A woman was the victim of an unemployment insurance scam. “What are you going to do to help me?” she challenged legislators and candidates at a recent forum in Eau Claire. “What are you going to do to prevent this from happening again?”
The scam she described was new to incumbent and want-to-be lawmakers.
A thief stole her identity and falsely filed an unemployment insurance claim. The scam happened the beginning of July, perhaps over the 4th of July holiday weekend. The scam may be part of a nationwide swindle targeting consumers, employers and state unemployment insurance programs.
The thief collected money from the state before the woman or her employer knew a false claim was filed. How the thief got her personal information is not yet known. However, the woman’s identity was a part of the personal information compromised through Target stores.
She filed a police report and a report with the Federal Trade Commission (FTC). She contacted her banks and the state agency responsible for unemployment insurance. But this was not nearly enough to stop the scam from happening again.
On her behalf I contacted the Department of Agriculture and Consumer Protection (DATCP) and the state auditor. DATCP officials actively pursue fraud investigations and work on identity theft through the Office of Privacy Protection.
I learned DATCP officials were already working with the unemployment insurance agency’s Program Integrity unit to investigate the scam. The federal government was also involved in the investigation. Many similar cases have been reported in Wisconsin and the Eau Claire case was part of a multi-state investigation.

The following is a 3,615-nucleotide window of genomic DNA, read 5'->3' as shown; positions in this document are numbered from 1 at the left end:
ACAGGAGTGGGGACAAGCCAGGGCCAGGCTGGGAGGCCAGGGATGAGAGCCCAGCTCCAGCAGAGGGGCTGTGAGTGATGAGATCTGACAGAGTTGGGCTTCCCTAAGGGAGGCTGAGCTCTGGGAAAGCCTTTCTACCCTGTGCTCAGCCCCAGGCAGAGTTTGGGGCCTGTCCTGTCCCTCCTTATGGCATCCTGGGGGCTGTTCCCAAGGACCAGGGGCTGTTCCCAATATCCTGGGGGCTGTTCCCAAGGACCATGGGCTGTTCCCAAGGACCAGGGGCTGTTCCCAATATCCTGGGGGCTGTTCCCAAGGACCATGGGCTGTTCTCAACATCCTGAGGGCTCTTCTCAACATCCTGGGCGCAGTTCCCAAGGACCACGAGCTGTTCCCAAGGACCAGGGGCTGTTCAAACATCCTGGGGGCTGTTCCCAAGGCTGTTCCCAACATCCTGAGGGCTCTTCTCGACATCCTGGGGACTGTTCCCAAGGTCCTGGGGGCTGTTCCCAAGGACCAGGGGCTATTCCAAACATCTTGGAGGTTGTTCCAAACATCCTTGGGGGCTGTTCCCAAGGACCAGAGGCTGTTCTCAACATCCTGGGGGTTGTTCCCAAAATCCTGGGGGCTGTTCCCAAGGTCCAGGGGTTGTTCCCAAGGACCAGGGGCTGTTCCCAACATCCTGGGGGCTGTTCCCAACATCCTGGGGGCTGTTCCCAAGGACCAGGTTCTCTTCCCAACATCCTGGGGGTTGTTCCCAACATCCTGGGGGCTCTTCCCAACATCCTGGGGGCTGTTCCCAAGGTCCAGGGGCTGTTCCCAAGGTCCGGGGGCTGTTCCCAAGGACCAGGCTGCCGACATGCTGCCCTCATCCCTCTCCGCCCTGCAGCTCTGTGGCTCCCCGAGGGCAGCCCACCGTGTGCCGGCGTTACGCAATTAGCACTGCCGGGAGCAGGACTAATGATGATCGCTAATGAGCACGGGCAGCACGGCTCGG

Early this year the Legislative Audit Committee, on which I serve as ranking minority member, approved an investigation of unemployment insurance claims processing. The nonpartisan Legislative Audit Bureau already began investigating delayed and improper unemployment insurance claims and was ardent to consider the new scam in their scrutiny of the state agencies’ activities.
Using someone’s personal information is not only unemployment insurance fraud it is considered identity theft.
Identify theft is the fastest growing crime in America. The Office of Privacy Protection’s website states more than 11 million people are victims of identity theft. CNN reports that every two seconds another American becomes the victim of identity fraud.
The National Institute of Justice warns few persons are aware of the complexities of the many issues involved with this crime, which is really a large set of fraudulent activities ranging in size from minor swindles to major crimes using stolen identities.
I learned people might not even be aware they are victims of identity theft. Some telltale signs, compiled by the Federal Trade Commission (FTC), include bills that don’t arrive on time, collection notices for services you never received, email or mail about accounts in your child’s name, mistakes on your bank, credit card or medical insurance statements.
Officials at the Office of Privacy Protection told my office the current unemployment insurance scam is limited to false unemployment insurance claims but thieves could expand their fraudulent activity using the stolen information. People should learn what to do if they are victims of identity theft and protect themselves from having their identity stolen.
How to protect yourself and your family? Order a free credit report once a year. You can do this at https://www.annualcreditreport.com/index.action
. Read your bank, credit card and medical insurance statements. Investigate any mistakes. Protect your identity online. Don’t give out personal information over the phone and shred personal information before taking out the trash.
A victim of identity theft should file an identity theft report- this includes a report to the FTC, the local police and the Office of Privacy Protection. Victims should notify one of the credit reporting companies and ask for a fraud alert. Identity theft victims should also order and review a credit report from each credit reporting company.